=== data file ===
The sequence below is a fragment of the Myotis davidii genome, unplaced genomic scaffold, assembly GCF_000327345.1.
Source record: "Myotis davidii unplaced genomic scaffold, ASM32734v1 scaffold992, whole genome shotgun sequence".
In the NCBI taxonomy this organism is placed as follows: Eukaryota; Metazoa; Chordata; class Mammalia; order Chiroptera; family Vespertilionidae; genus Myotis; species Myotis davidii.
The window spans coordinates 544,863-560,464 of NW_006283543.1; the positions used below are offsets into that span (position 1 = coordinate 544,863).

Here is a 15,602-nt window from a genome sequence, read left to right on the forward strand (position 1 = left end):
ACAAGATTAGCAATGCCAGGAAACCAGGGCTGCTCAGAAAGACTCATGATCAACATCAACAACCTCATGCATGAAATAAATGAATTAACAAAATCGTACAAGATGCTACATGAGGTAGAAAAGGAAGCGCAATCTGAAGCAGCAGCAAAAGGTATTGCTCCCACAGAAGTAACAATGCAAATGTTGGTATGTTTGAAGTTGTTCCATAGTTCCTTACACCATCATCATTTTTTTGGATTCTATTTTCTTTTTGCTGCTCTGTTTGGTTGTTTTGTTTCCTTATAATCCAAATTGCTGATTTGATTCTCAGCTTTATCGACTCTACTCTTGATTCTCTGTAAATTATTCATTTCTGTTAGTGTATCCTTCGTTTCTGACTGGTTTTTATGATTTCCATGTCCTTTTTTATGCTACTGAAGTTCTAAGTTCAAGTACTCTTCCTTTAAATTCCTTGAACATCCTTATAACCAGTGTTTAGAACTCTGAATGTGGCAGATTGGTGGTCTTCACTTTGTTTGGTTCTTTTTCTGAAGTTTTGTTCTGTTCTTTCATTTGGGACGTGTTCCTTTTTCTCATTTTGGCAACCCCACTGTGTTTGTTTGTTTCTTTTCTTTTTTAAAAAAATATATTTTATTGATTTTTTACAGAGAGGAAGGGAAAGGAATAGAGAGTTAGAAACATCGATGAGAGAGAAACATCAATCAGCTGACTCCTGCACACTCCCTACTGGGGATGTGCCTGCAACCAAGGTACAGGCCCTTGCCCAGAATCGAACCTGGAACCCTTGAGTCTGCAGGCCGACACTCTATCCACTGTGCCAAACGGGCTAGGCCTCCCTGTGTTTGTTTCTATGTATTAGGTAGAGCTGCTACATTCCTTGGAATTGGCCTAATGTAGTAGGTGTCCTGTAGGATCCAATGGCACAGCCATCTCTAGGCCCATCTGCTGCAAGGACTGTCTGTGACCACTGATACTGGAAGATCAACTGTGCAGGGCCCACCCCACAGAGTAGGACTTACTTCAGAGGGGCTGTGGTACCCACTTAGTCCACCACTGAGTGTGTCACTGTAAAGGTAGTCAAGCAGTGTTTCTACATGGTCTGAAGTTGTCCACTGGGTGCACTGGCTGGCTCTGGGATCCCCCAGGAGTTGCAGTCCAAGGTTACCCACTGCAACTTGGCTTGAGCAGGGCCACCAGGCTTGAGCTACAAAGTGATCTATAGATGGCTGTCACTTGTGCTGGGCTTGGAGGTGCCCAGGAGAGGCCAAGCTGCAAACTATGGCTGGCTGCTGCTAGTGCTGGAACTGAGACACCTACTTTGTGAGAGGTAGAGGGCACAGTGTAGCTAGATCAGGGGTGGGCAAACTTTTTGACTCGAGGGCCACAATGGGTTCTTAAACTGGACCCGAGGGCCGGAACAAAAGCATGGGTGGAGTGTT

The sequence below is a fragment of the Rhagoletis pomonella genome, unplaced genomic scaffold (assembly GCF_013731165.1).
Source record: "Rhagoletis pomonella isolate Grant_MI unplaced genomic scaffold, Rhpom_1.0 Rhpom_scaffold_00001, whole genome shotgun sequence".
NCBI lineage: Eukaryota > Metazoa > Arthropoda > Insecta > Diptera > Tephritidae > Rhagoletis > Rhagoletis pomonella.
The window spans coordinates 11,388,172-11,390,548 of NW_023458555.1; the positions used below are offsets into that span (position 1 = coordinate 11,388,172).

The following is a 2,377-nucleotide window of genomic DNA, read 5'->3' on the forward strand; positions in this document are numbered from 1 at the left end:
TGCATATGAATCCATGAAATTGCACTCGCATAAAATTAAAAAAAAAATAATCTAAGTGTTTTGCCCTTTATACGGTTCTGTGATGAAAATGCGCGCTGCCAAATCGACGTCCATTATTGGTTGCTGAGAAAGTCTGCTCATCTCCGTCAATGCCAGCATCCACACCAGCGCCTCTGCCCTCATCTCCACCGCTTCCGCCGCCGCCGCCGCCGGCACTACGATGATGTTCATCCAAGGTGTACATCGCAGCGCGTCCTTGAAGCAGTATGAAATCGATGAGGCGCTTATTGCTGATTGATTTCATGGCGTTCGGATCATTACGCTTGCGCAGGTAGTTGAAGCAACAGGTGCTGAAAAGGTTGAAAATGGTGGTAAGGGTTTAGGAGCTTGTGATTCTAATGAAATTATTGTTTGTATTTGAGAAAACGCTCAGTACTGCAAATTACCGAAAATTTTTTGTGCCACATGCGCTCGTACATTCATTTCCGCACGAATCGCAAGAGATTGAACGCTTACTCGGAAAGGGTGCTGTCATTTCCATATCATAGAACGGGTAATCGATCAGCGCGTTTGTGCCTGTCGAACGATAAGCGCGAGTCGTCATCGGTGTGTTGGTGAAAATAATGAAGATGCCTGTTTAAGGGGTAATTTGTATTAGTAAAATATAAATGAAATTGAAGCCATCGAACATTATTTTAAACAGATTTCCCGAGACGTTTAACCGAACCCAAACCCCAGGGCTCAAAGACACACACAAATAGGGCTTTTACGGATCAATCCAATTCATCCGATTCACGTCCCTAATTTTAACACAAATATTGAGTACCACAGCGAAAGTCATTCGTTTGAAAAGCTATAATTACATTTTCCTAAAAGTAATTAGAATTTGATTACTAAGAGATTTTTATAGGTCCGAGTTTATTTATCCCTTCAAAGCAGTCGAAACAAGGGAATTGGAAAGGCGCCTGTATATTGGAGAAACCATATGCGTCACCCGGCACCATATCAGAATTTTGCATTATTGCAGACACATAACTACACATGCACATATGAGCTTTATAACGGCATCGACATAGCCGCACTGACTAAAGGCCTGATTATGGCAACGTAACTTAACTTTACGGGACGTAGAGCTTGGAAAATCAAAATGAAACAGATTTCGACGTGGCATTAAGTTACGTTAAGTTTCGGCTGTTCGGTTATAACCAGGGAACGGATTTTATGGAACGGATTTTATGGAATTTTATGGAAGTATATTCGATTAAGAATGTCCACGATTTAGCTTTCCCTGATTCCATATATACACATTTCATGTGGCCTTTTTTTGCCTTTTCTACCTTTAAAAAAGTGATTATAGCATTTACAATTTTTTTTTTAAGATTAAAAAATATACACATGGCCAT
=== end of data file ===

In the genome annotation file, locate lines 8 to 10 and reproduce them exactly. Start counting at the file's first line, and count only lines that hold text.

Source record: "Rhagoletis pomonella isolate Grant_MI unplaced genomic scaffold, Rhpom_1.0 Rhpom_scaffold_00001, whole genome shotgun sequence".
NCBI lineage: Eukaryota > Metazoa > Arthropoda > Insecta > Diptera > Tephritidae > Rhagoletis > Rhagoletis pomonella.
The window spans coordinates 11,388,172-11,390,548 of NW_023458555.1; the positions used below are offsets into that span (position 1 = coordinate 11,388,172).